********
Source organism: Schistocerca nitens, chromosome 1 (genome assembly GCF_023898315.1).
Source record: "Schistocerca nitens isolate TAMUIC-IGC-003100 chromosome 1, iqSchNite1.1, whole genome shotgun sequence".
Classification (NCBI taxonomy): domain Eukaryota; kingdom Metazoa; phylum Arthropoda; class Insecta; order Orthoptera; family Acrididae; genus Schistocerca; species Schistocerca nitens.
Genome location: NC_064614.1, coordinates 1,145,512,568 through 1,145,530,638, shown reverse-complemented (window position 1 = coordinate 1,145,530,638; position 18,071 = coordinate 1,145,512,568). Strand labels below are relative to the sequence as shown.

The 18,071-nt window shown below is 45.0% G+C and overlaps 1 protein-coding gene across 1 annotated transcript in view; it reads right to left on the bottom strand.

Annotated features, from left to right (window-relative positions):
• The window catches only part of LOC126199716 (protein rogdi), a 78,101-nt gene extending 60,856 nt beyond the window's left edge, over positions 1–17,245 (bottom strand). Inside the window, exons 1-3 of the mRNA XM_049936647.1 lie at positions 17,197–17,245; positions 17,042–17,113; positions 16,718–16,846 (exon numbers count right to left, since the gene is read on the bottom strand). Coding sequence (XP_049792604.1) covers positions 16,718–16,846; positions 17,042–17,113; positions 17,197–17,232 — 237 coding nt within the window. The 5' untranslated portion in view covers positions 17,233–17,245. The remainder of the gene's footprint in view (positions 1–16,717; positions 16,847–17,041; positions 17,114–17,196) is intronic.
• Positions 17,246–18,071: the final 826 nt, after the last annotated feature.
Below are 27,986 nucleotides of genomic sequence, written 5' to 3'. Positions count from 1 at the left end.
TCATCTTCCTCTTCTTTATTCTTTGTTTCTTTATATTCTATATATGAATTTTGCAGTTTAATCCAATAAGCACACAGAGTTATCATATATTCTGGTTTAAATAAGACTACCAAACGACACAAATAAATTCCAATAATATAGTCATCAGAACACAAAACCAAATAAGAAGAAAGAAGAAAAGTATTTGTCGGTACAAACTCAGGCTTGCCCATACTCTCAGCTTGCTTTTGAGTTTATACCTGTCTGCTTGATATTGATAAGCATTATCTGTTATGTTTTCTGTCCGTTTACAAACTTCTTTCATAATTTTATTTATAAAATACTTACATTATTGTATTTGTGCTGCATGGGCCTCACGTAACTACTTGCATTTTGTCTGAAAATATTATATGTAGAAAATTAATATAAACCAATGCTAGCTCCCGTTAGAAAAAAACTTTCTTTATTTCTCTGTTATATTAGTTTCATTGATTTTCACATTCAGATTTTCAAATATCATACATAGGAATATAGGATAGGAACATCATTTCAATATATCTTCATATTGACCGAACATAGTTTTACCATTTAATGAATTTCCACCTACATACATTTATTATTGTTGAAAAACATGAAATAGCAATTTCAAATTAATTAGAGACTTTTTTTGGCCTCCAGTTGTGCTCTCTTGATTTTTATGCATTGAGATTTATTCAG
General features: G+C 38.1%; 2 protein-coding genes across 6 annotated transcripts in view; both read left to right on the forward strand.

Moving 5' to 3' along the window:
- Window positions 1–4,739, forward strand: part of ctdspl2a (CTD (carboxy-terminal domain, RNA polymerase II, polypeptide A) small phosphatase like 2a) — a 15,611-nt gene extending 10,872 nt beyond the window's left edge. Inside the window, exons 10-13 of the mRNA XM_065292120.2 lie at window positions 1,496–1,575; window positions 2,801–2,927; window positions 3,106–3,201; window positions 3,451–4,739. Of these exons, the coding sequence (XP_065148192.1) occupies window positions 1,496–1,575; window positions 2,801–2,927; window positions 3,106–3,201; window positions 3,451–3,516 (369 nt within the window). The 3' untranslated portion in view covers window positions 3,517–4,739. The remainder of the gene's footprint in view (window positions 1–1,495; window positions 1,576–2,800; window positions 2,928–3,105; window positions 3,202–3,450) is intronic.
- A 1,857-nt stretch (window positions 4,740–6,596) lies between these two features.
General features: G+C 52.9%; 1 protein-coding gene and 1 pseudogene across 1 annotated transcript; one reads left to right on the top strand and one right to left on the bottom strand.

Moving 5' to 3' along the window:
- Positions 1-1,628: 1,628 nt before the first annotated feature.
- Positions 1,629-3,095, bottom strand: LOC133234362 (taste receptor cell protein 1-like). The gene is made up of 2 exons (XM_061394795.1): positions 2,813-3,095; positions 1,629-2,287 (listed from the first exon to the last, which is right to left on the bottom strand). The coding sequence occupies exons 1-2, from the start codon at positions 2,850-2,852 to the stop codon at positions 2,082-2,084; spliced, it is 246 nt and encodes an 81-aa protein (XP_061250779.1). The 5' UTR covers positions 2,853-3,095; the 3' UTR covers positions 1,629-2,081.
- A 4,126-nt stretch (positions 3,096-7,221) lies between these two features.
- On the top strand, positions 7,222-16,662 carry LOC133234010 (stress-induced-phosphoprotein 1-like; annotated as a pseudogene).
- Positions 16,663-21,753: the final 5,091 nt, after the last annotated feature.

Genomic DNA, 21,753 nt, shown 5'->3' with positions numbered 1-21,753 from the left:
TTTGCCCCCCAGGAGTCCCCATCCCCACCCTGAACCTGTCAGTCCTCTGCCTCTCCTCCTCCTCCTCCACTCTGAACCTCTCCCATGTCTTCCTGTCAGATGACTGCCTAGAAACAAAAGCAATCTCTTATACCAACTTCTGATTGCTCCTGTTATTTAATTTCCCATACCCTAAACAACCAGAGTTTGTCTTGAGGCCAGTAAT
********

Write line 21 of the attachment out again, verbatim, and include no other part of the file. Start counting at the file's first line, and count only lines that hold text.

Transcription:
- Positions 16,663-21,753: the final 5,091 nt, after the last annotated feature.